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Who's Counting the Dead in Iraq?

Helen Thomas

 by the Miami Herald

Remember the enemy body counts during the Vietnam War? Some of those U.S. tabulations were highly exaggerated in an effort to show gains on the battlefield.

Well, we don't do that anymore.

The Pentagon has meticulously reported the American fatality toll in Iraq, now up to 286. That number includes 183 deaths from hostile fire since the start of the war. It also includes 148 dead since May 1 when President Bush declared the end of major combat operations. A Pentagon spokesman said that 1,105 U.S. service personnel have been wounded since the war began.

That kind of numerical precision doesn't apply throughout Iraq. Trying to find the death count among Iraqis has proved to be mission impossible.

I asked Pentagon officials: ''How many Iraqis have been killed in this war?'' The answers were given ''on background'' -- meaning that the Pentagon spokesmen requested anonymity. The spokesmen were honest. They clearly were following orders from the policymakers when they replied that the Iraqi fatality toll was simply not our concern.

The reply to my first Pentagon call was: ``We don't track them (Iraqi dead).''

Weeks later I pursued the question and was told by a Defense Department official: ''They don't count. They are not important,'' meaning the casualty figures.

I later asked for an explanation of why there has been no attempt to find out the number of Iraqi war dead. A Pentagon officer patiently responded: ``In combat operations, we have objectives. We don't have an objective to kill people. Our objective was to remove Saddam Hussein from Iraq.''

''If the Iraqis laid down their arms,'' he added, ''there was no problem. But if we have to go in by force to kill them, the numbers don't make a difference. It's not something we are concerned with.'' He said that U.S. forces used precision weapons to minimize the casualties.

''We achieved our military objective. We did not count'' the enemy dead, he said. ``It would be difficult at best to determine who was killed when dealing with soldiers on the ground.''

Various news organizations have come up with estimates of Iraqi dead that range from 1,700 to 3,000 persons. The heavy tonnage of bombs dropped on Iraq probably raised the civilian death toll higher.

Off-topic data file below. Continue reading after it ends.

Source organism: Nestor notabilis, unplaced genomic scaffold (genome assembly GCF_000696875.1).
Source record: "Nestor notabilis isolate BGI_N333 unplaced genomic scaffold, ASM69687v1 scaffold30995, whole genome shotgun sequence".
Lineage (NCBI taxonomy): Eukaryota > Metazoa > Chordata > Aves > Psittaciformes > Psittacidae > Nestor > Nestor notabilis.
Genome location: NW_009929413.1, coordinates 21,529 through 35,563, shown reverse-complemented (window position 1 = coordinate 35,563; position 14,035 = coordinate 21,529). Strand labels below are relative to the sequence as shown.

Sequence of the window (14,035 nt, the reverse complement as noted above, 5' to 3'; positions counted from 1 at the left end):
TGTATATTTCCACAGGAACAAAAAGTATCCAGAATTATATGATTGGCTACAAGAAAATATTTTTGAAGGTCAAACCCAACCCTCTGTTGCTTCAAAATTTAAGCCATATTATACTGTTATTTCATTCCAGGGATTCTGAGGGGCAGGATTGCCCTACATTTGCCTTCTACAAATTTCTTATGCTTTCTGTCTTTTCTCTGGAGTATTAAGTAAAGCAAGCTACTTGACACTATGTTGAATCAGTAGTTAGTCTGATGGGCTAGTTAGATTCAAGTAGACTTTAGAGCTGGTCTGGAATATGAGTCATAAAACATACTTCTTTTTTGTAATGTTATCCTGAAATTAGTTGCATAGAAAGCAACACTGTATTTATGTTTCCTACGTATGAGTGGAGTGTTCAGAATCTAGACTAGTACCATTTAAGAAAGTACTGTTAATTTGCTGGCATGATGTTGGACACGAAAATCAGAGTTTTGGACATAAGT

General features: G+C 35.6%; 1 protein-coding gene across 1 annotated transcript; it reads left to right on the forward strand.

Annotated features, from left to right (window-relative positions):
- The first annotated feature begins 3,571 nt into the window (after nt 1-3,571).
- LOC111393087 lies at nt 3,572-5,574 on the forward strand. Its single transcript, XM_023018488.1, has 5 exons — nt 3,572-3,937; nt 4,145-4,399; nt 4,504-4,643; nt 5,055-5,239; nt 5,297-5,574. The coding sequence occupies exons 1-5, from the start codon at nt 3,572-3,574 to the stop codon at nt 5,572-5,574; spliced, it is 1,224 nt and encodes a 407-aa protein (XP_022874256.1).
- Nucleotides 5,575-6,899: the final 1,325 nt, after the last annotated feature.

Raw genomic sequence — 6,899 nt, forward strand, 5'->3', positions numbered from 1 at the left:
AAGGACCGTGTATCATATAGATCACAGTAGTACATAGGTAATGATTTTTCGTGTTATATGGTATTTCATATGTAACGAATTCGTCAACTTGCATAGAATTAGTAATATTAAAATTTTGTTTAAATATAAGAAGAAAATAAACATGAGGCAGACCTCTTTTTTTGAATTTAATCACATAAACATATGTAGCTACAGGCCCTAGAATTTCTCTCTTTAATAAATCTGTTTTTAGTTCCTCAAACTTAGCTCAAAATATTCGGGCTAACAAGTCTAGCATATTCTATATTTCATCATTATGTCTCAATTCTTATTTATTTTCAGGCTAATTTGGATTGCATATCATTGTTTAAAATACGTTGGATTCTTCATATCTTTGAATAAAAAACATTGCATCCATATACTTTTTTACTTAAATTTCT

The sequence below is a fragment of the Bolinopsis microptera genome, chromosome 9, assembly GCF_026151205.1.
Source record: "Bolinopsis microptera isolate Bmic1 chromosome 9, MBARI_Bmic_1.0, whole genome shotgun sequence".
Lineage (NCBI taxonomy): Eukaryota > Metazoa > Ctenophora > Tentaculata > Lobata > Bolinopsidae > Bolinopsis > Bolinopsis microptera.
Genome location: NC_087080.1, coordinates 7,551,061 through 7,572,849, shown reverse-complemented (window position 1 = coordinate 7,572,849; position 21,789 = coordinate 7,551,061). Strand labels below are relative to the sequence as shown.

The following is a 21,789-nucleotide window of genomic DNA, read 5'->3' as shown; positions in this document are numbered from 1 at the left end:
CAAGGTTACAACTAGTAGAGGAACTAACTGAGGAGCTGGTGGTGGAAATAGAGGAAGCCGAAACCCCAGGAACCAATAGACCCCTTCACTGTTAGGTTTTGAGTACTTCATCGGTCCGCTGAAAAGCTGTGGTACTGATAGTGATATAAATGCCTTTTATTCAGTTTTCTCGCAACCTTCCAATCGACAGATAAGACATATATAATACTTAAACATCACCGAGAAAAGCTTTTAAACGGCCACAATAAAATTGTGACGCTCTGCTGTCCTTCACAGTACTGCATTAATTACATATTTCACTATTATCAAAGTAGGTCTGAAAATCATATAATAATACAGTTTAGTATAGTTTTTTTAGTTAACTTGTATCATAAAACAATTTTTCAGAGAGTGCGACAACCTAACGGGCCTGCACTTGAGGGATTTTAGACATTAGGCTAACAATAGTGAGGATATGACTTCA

An official at the U.S. Army Center of Military History acknowledged that the question of enemy fatalities ``is a bit sensitive to our people. We just don't face up to how many people were lost.''

Books at the history center refer to 50,000 Americans killed in World War I and some 250,000 Americans in World War II. Germany lost 1.8 million soldiers in World War I, and, as our archenemy in World War II, lost about 3.25 million people.

We do know, however, that in the Vietnam War 58,198 Americans died -- and many thousands more Vietnamese.

White House Press Secretary Scott McClellan was asked this week whether President Bush knows how many people were killed and wounded in Iraq -- ''not just Americans but the total people killed and wounded in Iraq since the beginning of the war.'' He dodged the question, simply saying that Bush is ``well aware of the sacrifices that our troops have made and the sacrifices that their families are making with our troops over there in Iraq.''

On March 18, two days before the U.S. invasion, Barbara Bush had an interview with ABC-TV's Diane Sawyer.

''Why should we hear about body bags and deaths and how many, what day it's gonna happen?'' Mrs. Bush declared. ''It's not relevant. So why should I waste my beautiful mind on something like that?'' Maybe she is right, but I don't think so.

If we do not know or care about the human cost of war for the winners and losers, America will be forever diminished in the eyes of the world.

Helen Thomas

Helen Thomas

Helen Thomas was an American author and former news service reporter, member of the White House Press Corps and columnist. She worked for the United Press International (UPI) for 57 years, first as a correspondent, and later as White House bureau chief. She was an opinion columnist for Hearst Newspapers from 2000 to 2010, writing on national affairs and the White House. Among other books, she was the author of "Front Row at The White House: My Life and Times" (2000) and "Watchdogs of Democracy?: The Waning Washington Press Corps and How It Has Failed the Public" (2007). Helen passed away on July 20, 2013.

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